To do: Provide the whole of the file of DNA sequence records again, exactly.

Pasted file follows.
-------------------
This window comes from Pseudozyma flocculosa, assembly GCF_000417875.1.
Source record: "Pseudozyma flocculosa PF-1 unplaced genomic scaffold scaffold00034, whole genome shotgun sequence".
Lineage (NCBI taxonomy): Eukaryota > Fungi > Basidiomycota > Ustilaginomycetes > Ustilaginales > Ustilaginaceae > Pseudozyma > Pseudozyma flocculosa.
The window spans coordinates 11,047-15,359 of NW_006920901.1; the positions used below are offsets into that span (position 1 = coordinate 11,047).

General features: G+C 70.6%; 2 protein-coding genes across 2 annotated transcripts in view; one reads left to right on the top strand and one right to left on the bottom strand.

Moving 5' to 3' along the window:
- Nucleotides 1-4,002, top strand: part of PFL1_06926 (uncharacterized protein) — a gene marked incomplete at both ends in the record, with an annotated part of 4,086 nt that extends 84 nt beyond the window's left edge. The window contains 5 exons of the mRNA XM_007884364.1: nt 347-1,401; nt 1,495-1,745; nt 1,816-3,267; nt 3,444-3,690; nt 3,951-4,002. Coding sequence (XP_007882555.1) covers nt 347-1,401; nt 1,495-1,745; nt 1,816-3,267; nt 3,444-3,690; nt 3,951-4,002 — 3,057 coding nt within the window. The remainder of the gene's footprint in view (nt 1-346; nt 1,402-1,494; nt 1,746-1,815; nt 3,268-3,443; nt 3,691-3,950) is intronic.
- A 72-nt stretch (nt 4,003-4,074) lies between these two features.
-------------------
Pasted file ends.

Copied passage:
This window comes from Pseudozyma flocculosa, assembly GCF_000417875.1.
Source record: "Pseudozyma flocculosa PF-1 unplaced genomic scaffold scaffold00034, whole genome shotgun sequence".
Lineage (NCBI taxonomy): Eukaryota > Fungi > Basidiomycota > Ustilaginomycetes > Ustilaginales > Ustilaginaceae > Pseudozyma > Pseudozyma flocculosa.
The window spans coordinates 11,047-15,359 of NW_006920901.1; the positions used below are offsets into that span (position 1 = coordinate 11,047).

General features: G+C 70.6%; 2 protein-coding genes across 2 annotated transcripts in view; one reads left to right on the top strand and one right to left on the bottom strand.

Moving 5' to 3' along the window:
- Nucleotides 1-4,002, top strand: part of PFL1_06926 (uncharacterized protein) — a gene marked incomplete at both ends in the record, with an annotated part of 4,086 nt that extends 84 nt beyond the window's left edge. The window contains 5 exons of the mRNA XM_007884364.1: nt 347-1,401; nt 1,495-1,745; nt 1,816-3,267; nt 3,444-3,690; nt 3,951-4,002. Coding sequence (XP_007882555.1) covers nt 347-1,401; nt 1,495-1,745; nt 1,816-3,267; nt 3,444-3,690; nt 3,951-4,002 — 3,057 coding nt within the window. The remainder of the gene's footprint in view (nt 1-346; nt 1,402-1,494; nt 1,746-1,815; nt 3,268-3,443; nt 3,691-3,950) is intronic.
- A 72-nt stretch (nt 4,003-4,074) lies between these two features.